Rev 19:13 And he was clothed with a vesture dipped in blood: and his name is called The Word of God.
Rev 19:14 And the armies which were in heaven followed him upon white horses, clothed in fine linen, white and clean.

And this is the fate of our horses while we are in Egypt:

Exo 14:27 And Moses stretched forth his hand over the sea, and the sea returned to his strength when the morning appeared; and the Egyptians fled against it; and the LORD overthrew the Egyptians in the midst of the sea.
Exo 14:28 And the waters returned, and covered the chariots, and the horsemen, and all the host of Pharaoh that came into the sea after them; there remained not so much as one of them.
Hag 2:22 And I will overthrow the throne of kingdoms, and I will destroy the strength of the kingdoms of the heathen; and I will overthrow the chariots, and those that ride in them; and the horses and their riders shall come down, every one by the sword of his brother.

As ‘the first man Adam’, you and I are first the horse and the horsemen of Egypt, who are “overthr[ own] in the midst of the sea”. But at the appointed time we become the white horse, and the armies of heaven who ride on that white horse with our Savior, who destroys the horses and the horsemen of Egypt.
In Christ we are this fearless horse who courageously goes where his Rider directs him:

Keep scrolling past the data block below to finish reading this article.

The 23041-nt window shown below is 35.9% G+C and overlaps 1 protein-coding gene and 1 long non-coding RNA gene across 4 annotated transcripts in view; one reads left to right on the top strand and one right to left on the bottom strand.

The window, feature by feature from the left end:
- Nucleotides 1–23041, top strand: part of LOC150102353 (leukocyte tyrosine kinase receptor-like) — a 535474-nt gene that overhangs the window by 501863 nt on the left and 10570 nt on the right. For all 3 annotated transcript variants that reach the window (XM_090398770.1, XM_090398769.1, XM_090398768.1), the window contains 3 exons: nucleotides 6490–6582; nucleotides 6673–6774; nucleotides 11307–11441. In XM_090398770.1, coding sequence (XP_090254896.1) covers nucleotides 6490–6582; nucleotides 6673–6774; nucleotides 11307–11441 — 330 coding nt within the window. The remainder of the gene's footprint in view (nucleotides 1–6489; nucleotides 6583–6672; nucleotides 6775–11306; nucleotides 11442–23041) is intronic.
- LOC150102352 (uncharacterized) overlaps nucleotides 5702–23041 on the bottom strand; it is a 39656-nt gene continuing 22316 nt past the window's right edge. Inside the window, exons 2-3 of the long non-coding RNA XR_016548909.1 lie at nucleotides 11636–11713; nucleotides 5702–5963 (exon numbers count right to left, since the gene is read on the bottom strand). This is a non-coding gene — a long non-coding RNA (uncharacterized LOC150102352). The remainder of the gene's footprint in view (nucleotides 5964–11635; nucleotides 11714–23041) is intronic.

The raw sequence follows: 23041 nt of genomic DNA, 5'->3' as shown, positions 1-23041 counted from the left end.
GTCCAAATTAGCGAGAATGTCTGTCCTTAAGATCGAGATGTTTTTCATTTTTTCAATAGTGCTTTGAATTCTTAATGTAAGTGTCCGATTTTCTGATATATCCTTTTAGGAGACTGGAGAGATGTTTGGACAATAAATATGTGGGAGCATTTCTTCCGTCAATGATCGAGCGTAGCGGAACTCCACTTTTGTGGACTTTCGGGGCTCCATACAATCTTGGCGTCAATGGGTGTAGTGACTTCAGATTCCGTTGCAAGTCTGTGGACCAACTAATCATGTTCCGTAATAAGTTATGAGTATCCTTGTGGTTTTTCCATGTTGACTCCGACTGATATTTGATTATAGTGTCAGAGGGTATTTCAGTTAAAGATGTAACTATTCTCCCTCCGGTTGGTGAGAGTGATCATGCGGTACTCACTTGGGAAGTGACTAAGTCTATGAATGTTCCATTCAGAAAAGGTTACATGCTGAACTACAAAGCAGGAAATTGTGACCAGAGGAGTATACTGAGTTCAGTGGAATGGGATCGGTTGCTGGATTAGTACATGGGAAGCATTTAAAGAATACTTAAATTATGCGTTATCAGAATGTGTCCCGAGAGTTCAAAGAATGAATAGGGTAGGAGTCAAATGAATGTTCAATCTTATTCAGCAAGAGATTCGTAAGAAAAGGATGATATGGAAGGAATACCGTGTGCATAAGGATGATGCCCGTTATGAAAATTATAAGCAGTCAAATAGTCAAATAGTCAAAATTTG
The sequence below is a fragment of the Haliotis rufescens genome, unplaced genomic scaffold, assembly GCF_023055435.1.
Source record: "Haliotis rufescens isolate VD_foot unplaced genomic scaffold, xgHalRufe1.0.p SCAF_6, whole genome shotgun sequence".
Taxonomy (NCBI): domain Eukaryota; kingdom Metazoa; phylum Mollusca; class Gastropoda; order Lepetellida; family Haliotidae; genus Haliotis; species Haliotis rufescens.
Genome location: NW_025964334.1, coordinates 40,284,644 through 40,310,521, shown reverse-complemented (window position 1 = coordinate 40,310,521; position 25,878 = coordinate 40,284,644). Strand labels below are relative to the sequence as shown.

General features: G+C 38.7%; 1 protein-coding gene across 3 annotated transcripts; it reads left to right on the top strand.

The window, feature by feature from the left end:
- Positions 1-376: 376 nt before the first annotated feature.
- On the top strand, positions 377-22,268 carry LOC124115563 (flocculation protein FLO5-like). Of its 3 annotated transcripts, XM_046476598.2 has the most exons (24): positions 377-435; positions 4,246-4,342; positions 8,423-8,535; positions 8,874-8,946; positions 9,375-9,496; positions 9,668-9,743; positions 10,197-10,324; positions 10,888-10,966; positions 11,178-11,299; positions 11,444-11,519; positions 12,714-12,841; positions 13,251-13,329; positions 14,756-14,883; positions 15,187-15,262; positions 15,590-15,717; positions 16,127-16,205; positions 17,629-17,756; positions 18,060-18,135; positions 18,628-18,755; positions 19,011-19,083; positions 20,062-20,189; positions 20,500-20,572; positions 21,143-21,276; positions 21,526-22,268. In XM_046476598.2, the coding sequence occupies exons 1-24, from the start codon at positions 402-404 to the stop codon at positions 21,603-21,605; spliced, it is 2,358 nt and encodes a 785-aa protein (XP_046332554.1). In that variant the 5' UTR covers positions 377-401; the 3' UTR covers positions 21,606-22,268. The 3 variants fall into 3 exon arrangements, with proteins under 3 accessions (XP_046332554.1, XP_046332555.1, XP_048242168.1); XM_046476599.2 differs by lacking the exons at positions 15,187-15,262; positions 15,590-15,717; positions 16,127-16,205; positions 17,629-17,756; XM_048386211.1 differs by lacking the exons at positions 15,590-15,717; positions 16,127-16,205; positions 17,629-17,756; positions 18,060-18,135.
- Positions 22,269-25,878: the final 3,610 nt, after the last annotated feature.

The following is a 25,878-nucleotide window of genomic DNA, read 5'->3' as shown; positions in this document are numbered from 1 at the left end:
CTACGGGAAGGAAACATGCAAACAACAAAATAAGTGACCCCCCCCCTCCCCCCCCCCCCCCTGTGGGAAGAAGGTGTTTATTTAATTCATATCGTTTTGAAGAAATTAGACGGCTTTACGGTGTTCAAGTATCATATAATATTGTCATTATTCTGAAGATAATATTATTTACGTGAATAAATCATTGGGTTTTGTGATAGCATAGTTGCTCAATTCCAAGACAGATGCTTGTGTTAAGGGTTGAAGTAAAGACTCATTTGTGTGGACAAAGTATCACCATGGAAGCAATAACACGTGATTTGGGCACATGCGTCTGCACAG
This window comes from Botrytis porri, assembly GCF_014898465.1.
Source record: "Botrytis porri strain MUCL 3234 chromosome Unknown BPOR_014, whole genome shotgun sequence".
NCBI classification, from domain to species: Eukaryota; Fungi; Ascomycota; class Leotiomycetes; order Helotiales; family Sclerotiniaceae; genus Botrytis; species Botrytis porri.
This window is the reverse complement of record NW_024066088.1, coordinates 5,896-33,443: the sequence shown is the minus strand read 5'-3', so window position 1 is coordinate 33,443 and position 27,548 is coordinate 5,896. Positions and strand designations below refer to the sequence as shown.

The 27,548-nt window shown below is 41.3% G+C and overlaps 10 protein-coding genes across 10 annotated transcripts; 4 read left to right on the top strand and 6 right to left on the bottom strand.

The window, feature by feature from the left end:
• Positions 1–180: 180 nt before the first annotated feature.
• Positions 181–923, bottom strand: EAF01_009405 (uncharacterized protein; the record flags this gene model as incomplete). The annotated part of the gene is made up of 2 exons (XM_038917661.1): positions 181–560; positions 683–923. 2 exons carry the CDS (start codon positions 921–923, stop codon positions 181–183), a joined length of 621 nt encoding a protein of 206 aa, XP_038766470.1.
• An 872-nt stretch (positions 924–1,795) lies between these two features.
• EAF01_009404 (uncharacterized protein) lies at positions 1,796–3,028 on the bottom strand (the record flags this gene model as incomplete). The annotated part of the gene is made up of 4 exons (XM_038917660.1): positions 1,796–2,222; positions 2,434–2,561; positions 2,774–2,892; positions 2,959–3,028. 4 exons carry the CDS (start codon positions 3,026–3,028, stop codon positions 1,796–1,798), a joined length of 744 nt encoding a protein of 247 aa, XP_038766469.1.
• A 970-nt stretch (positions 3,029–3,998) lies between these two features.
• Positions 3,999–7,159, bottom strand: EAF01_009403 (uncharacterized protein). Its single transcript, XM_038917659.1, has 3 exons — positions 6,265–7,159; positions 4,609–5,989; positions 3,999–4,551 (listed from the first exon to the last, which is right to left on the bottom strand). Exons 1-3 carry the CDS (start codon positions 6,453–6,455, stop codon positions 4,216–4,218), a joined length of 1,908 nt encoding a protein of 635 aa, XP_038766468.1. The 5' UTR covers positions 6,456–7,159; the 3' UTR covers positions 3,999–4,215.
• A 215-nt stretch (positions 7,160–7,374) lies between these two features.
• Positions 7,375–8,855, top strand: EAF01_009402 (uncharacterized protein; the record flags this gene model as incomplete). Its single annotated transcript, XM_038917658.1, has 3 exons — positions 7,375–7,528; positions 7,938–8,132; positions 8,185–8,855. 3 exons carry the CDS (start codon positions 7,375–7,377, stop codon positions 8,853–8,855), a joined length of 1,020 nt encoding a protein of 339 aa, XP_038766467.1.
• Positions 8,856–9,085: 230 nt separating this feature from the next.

Job 39:22 He mocketh at fear, and is not affrighted; neither turneth he back from the sword.
Psa 23:4 Yea, though I walk through the valley of the shadow of death, I will fear no evil: for thou art with me; thy rod and thy staff they comfort me.

As the white horse and his rider, we “rejoice in the Lord” and in “His strength”.

Psa 33:1 Rejoice in the LORD, O ye righteous: for praise is comely for the upright.
Gen 49:24 But his bow abode in strength, and the arms of his hands were made strong by the hands of the mighty God of Jacob; (from thence is the shepherd, the stone of Israel:)
Psa 68:34 Ascribe ye strength unto God: his excellency is over Israel, and his strength is in the clouds.

It is God who gives strength to both horses and horsemen. Those of Egypt first, and then the white horse and his horsemen who are “the armies… in heaven”. We are all both horses and both horsemen at our own predestined time:

1Co 15:47 The first man is of the earth, earthy: the second man is the Lord from heaven.
1Co 15:48 As is the earthy, such are they also that are earthy: and as is the heavenly, such are they also that are heavenly.
1Co 15:49 And as we have borne the image of the earthy, we shall also bear the image of the heavenly.

The same principle is to be applied to the fowls of the air. It is God who has made them all. Their abilities are the work of His hands, and you and I are but clay in His hands:

Job 39:26 Doth the hawk fly by thy wisdom, and stretch her wings toward the south?
Job 39:27 Doth the eagle mount up at thy command, and make her nest on high?